I went on a two-day trip to the province to visit some of my relatives and friends. It wasn’t a vacation, really, but a weekend trip that I tried to fit into my busy schedule. I had three bus rides total, each lasting about an hour and a half to get to my destination. There wasn’t a single ride where I didn’t see a few adults, teenagers, and even children playing basketball. At one point, I got off near a rice field surrounded by unpaved land. There were kids of all ages playing the sport on a makeshift basketball court—some in shoes, some in slippers, and some even barefoot.
Basketball is everywhere you look in the Philippines. It’s played on street corners, grass, the sand, and on any unpaved ground. From a basketball court to an open space, or even in people’s backyards—it’s played anywhere.
While soccer is the most popular sport in the world and football is in the US, basketball is the most popular and played sport among Filipinos. It fits the lives of teenagers well because it is simple to learn, but difficult to master. The strategic and dynamic nature of the game makes it appealing to both players and spectators, and Filipinos enjoy being kept on the edge of their seats by the unpredictable twists and turns of the game.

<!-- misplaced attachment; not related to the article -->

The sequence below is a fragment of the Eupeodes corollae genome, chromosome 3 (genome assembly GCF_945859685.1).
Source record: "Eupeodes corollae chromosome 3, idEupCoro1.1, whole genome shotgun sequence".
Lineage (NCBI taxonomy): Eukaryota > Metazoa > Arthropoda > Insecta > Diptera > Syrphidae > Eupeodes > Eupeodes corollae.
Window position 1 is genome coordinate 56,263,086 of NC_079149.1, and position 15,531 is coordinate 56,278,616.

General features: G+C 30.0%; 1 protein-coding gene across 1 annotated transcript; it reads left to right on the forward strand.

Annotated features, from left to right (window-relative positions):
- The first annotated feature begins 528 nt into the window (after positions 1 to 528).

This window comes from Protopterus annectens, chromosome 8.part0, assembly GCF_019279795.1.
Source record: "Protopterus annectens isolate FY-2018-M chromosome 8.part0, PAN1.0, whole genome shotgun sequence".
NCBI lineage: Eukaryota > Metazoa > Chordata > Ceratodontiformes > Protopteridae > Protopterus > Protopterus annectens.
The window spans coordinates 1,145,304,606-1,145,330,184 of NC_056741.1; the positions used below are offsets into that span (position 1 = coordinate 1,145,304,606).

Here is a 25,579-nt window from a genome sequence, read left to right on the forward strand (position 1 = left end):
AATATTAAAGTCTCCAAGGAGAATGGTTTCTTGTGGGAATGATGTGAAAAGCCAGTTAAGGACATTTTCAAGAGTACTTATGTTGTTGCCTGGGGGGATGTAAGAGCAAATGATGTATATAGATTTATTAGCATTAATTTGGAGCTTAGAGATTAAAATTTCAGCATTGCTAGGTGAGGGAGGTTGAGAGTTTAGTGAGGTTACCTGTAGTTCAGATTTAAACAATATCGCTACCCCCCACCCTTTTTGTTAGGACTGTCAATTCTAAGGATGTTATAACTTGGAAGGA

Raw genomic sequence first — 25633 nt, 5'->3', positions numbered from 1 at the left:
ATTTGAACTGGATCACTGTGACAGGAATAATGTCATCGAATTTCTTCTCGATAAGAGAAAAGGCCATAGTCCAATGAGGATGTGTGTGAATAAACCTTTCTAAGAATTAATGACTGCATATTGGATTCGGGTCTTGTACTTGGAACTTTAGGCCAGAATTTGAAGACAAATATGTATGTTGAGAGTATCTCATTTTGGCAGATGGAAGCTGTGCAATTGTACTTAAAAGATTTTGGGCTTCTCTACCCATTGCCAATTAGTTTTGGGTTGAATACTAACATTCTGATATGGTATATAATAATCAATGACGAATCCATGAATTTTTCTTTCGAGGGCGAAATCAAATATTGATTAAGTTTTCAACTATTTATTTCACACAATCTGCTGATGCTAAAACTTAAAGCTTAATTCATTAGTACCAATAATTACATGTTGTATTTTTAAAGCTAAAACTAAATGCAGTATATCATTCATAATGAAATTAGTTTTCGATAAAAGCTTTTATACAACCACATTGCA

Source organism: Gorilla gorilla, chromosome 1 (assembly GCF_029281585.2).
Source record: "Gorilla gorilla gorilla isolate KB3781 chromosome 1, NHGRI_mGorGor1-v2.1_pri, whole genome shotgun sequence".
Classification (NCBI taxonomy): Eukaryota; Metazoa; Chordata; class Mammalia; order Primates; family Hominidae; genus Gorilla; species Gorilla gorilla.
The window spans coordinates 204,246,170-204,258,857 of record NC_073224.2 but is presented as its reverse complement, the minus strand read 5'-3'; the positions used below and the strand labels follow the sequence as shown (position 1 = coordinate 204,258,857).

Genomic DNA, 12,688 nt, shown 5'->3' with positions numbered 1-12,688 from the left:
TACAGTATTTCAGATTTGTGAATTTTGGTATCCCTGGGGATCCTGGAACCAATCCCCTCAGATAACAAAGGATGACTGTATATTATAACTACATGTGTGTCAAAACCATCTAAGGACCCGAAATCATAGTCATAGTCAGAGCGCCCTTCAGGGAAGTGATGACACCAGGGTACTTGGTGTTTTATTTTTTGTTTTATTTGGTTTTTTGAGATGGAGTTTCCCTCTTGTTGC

Accessibility is another factor. Basketball carries well across the country’s economic climate because it calls for little space, no maintenance, no expensive equipment, and there is no required age or number of players needed for a social game.
While I’m not a big fan of the sport, let alone have any skills, I do know how it’s played. It is unusual for a Filipino to be unfamiliar with basketball; it has become a part of our culture.
In a country with hundreds of dialects, different local and regional cultures, basketball has become one thing that connects Filipinos of all ages, social statuses, and ethnicities. It doesn’t matter who you are before you step on the court—what matters is your game.
Liezel is a senior writer at Xillium, holding a degree in literature. Prior to joining the company, she spent six years mentoring foreign Asian students to improve their English communication skills in a web-based education. Her academic involvement included developing and revising instructional materials and content. Liezel's career in distance learning has honed her skills in communication, management, research, and technology.